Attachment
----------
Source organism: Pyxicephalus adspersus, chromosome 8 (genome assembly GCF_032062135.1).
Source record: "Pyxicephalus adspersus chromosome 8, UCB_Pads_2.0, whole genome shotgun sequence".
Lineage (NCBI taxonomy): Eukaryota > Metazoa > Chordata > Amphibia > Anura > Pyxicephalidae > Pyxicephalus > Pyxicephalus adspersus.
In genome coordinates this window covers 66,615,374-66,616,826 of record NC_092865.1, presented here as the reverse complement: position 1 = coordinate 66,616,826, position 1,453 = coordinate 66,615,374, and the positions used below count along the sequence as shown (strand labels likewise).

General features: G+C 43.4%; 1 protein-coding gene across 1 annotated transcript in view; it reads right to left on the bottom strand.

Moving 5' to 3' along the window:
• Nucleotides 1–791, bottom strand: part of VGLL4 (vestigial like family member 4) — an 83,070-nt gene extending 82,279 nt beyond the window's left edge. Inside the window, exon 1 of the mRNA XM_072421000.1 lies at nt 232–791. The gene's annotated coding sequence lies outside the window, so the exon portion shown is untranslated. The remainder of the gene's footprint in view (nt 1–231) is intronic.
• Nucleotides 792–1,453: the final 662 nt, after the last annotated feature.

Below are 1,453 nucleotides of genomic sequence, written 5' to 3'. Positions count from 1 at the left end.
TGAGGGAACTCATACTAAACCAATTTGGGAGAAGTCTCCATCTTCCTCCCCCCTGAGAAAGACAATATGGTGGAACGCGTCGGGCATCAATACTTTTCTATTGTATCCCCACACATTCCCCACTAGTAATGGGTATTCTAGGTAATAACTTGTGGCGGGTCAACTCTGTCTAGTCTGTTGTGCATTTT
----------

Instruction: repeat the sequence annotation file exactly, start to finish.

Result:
Source organism: Pyxicephalus adspersus, chromosome 8 (genome assembly GCF_032062135.1).
Source record: "Pyxicephalus adspersus chromosome 8, UCB_Pads_2.0, whole genome shotgun sequence".
Lineage (NCBI taxonomy): Eukaryota > Metazoa > Chordata > Amphibia > Anura > Pyxicephalidae > Pyxicephalus > Pyxicephalus adspersus.
In genome coordinates this window covers 66,615,374-66,616,826 of record NC_092865.1, presented here as the reverse complement: position 1 = coordinate 66,616,826, position 1,453 = coordinate 66,615,374, and the positions used below count along the sequence as shown (strand labels likewise).

General features: G+C 43.4%; 1 protein-coding gene across 1 annotated transcript in view; it reads right to left on the bottom strand.

Moving 5' to 3' along the window:
• Nucleotides 1–791, bottom strand: part of VGLL4 (vestigial like family member 4) — an 83,070-nt gene extending 82,279 nt beyond the window's left edge. Inside the window, exon 1 of the mRNA XM_072421000.1 lies at nt 232–791. The gene's annotated coding sequence lies outside the window, so the exon portion shown is untranslated. The remainder of the gene's footprint in view (nt 1–231) is intronic.
• Nucleotides 792–1,453: the final 662 nt, after the last annotated feature.

Below are 1,453 nucleotides of genomic sequence, written 5' to 3'. Positions count from 1 at the left end.
TGAGGGAACTCATACTAAACCAATTTGGGAGAAGTCTCCATCTTCCTCCCCCCTGAGAAAGACAATATGGTGGAACGCGTCGGGCATCAATACTTTTCTATTGTATCCCCACACATTCCCCACTAGTAATGGGTATTCTAGGTAATAACTTGTGGCGGGTCAACTCTGTCTAGTCTGTTGTGCATTTT